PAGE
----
Editorial by NFIB/Idaho State Director Suzanne Budge
For the nation’s small businesses, one accomplishment of President Donald Trump’s first 100 days, marked on April 29, stands out above all others: His reining in of economy-crippling federal regulations.
Here in Idaho, Gov. Butch Otter and our legislators deserve as much a hand for doing the same. But first, some background on this little-understood issue is needed.
In its quadrennial Small Business Problems and Priorities report, the National Federation of Independent Business found unreasonable government regulations the second-biggest worry of small-business owners—out of 75 issues of concerns the report ranked.
This placement led NFIB to delve deeper into the issue with a special survey, conducted this year, on just regulations, three results from which bear highlighting:
- About 28 percent of small employers cite compliance costs as their largest regulatory issue followed by 18 percent citing the difficulty of understanding what they must do to comply. Seventeen percent find the extra paperwork required as their biggest issue. The balance of the results includes time delays regulations cause, limits placed on actions you want to take, and other reasons.
- All levels of government contribute to the regulatory compliance burden … But the main culprit for half of small employers is the federal government. Thirty percent find regulations promulgated at the state level most burdensome while 15 percent are most impacted at the local level.
- One-third of small employers have had a government official enter their place of business to inspect or examine their records and/or licenses or otherwise check on their compliance with some government requirement.
Upon entering office President Trump went after the biggest culprit early, issuing an executive order requiring two existing regulations to be repealed for every new regulation imposed and ordering federal agencies to create a regulatory budget that would limit the regulatory costs they could impose.
In February, the Idaho Legislature played tag-team partner to the president by passing House Bill 1, which Governor Otter signed into law. HB 1 solidified the right of elected officials to have final say on all rules and regulations and, if necessary, to reject the regulations put in place by state agencies.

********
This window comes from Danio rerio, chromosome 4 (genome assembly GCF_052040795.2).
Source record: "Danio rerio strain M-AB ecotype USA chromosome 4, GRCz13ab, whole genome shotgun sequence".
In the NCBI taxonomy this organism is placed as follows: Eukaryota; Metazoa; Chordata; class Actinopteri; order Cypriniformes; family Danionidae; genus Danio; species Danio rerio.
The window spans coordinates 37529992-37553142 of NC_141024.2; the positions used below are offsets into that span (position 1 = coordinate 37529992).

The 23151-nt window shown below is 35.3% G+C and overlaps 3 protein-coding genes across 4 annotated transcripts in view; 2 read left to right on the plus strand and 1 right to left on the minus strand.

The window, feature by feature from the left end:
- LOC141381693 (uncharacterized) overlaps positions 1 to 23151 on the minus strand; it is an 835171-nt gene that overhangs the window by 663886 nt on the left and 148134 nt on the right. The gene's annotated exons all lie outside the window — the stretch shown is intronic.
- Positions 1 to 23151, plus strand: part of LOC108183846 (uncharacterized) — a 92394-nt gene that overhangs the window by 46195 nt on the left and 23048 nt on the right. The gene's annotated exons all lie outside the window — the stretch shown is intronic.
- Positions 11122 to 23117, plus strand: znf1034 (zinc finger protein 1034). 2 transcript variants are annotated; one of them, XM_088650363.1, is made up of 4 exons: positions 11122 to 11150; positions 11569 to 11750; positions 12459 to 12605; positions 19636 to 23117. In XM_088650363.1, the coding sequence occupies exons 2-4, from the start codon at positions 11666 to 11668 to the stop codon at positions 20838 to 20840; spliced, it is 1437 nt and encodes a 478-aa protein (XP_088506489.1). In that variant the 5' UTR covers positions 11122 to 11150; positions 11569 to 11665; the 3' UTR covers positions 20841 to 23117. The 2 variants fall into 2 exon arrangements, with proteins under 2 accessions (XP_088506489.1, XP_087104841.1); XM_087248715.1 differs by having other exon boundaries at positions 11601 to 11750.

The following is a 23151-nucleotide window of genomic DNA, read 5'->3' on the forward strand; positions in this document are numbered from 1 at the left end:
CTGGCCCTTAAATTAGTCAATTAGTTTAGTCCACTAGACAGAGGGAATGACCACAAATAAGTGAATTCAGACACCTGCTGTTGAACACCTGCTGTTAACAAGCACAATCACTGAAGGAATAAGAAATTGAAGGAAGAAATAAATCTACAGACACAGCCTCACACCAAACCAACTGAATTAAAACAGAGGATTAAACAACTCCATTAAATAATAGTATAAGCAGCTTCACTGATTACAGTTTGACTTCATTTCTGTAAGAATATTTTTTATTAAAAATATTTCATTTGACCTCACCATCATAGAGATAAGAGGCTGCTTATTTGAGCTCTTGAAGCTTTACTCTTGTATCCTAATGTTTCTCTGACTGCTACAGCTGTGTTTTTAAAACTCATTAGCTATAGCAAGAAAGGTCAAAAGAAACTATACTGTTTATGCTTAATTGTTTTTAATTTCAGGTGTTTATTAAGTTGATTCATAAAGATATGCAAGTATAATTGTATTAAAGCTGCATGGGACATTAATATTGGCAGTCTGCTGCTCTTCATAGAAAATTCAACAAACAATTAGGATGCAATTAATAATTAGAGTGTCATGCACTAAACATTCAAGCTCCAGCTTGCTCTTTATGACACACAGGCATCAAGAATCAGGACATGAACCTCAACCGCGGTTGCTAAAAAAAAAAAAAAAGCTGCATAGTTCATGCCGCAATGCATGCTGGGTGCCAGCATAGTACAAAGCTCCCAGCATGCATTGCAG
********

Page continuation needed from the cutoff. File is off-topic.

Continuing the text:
Add to this, the Legislature’s recent passage of House Bill 97 re-establishing loser-pays court judgments on frivolous lawsuits and what you see coming from Washington D.C. and from Boise is something no one can remember having seen before: A state and federal governmental climate nurturing to small-business survivability and job-creation.
The authors of the Small Business Problems and Priorities report make two observations it would pay every policymaker to remember:
- Few if any regulatory agencies consider the overall costs of all regulations on firms when considering their own. Each agency acts as is if there is no limit to the amount of money that firms can collectively spend on compliance; there is no coordination, no priorities set.
- Unlike tax policy, which broadly impacts all firms in much the same way, regulations are administered by a myriad of government agencies, at different levels of government impacting sometimes very narrowly defined types of businesses. Thus, it is difficult to construct a comprehensive approach to easing the burden. However, the better policy makers understand the impact of regulations on small-business owners, the more able they will be to lessen the burden.
Considering 99 percent of all businesses in Idaho are small businesses, which employ more than 55 percent of private-sector workers, according to the U.S. Small Business Administration, it is no small matter what big things President Trump, Idaho’s legislators, and Governor Otter have done.
Throw in the president’s other executive orders slamming the brakes on forever-power-grabbing bureaucracies such as the Environmental Protection Agency and his successful nomination of a Supreme Court justice who believes in the rule of law as made by Congress, include our Legislature’s other accomplishments, such as prohibiting a crazy quilt of minimum-wage laws by denying local governments the ability to set their own rates, and what we are witnessing is the long-needed refurbishing of the house of the Idaho economy.
There’s a very inviting welcome mat now outside its front door.